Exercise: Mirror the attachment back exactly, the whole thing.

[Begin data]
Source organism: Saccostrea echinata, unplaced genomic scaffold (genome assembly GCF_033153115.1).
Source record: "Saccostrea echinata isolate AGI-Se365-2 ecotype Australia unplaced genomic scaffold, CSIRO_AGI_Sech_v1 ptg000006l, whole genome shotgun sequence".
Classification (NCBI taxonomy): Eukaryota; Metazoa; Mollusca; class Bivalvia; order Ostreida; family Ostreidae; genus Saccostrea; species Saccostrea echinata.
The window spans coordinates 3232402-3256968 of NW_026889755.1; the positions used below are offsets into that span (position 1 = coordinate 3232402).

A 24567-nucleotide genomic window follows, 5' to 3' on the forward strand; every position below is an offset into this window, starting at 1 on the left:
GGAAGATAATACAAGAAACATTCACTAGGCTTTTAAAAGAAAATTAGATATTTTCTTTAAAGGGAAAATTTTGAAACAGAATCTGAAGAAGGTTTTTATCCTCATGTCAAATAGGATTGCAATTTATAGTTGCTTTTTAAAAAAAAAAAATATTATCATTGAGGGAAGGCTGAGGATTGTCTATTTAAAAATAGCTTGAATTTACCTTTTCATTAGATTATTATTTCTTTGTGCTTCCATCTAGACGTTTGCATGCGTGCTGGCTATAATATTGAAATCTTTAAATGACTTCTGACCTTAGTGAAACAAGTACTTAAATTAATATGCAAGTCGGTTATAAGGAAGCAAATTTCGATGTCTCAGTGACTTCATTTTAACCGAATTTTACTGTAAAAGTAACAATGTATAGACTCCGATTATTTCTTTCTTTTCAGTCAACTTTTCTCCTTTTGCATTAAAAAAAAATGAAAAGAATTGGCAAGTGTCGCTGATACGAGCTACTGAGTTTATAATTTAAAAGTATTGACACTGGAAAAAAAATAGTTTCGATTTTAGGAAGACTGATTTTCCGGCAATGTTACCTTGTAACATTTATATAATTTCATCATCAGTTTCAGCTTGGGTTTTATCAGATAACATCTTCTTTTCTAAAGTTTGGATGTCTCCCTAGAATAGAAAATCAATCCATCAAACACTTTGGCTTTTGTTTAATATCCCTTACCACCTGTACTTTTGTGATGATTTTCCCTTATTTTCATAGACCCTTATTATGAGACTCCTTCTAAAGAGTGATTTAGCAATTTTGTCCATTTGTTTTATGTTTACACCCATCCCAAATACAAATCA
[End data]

Source organism: Saccostrea echinata, unplaced genomic scaffold (genome assembly GCF_033153115.1).
Source record: "Saccostrea echinata isolate AGI-Se365-2 ecotype Australia unplaced genomic scaffold, CSIRO_AGI_Sech_v1 ptg000006l, whole genome shotgun sequence".
Classification (NCBI taxonomy): Eukaryota; Metazoa; Mollusca; class Bivalvia; order Ostreida; family Ostreidae; genus Saccostrea; species Saccostrea echinata.
The window spans coordinates 3232402-3256968 of NW_026889755.1; the positions used below are offsets into that span (position 1 = coordinate 3232402).

A 24567-nucleotide genomic window follows, 5' to 3' on the forward strand; every position below is an offset into this window, starting at 1 on the left:
GGAAGATAATACAAGAAACATTCACTAGGCTTTTAAAAGAAAATTAGATATTTTCTTTAAAGGGAAAATTTTGAAACAGAATCTGAAGAAGGTTTTTATCCTCATGTCAAATAGGATTGCAATTTATAGTTGCTTTTTAAAAAAAAAAAATATTATCATTGAGGGAAGGCTGAGGATTGTCTATTTAAAAATAGCTTGAATTTACCTTTTCATTAGATTATTATTTCTTTGTGCTTCCATCTAGACGTTTGCATGCGTGCTGGCTATAATATTGAAATCTTTAAATGACTTCTGACCTTAGTGAAACAAGTACTTAAATTAATATGCAAGTCGGTTATAAGGAAGCAAATTTCGATGTCTCAGTGACTTCATTTTAACCGAATTTTACTGTAAAAGTAACAATGTATAGACTCCGATTATTTCTTTCTTTTCAGTCAACTTTTCTCCTTTTGCATTAAAAAAAAATGAAAAGAATTGGCAAGTGTCGCTGATACGAGCTACTGAGTTTATAATTTAAAAGTATTGACACTGGAAAAAAAATAGTTTCGATTTTAGGAAGACTGATTTTCCGGCAATGTTACCTTGTAACATTTATATAATTTCATCATCAGTTTCAGCTTGGGTTTTATCAGATAACATCTTCTTTTCTAAAGTTTGGATGTCTCCCTAGAATAGAAAATCAATCCATCAAACACTTTGGCTTTTGTTTAATATCCCTTACCACCTGTACTTTTGTGATGATTTTCCCTTATTTTCATAGACCCTTATTATGAGACTCCTTCTAAAGAGTGATTTAGCAATTTTGTCCATTTGTTTTATGTTTACACCCATCCCAAATACAAATCA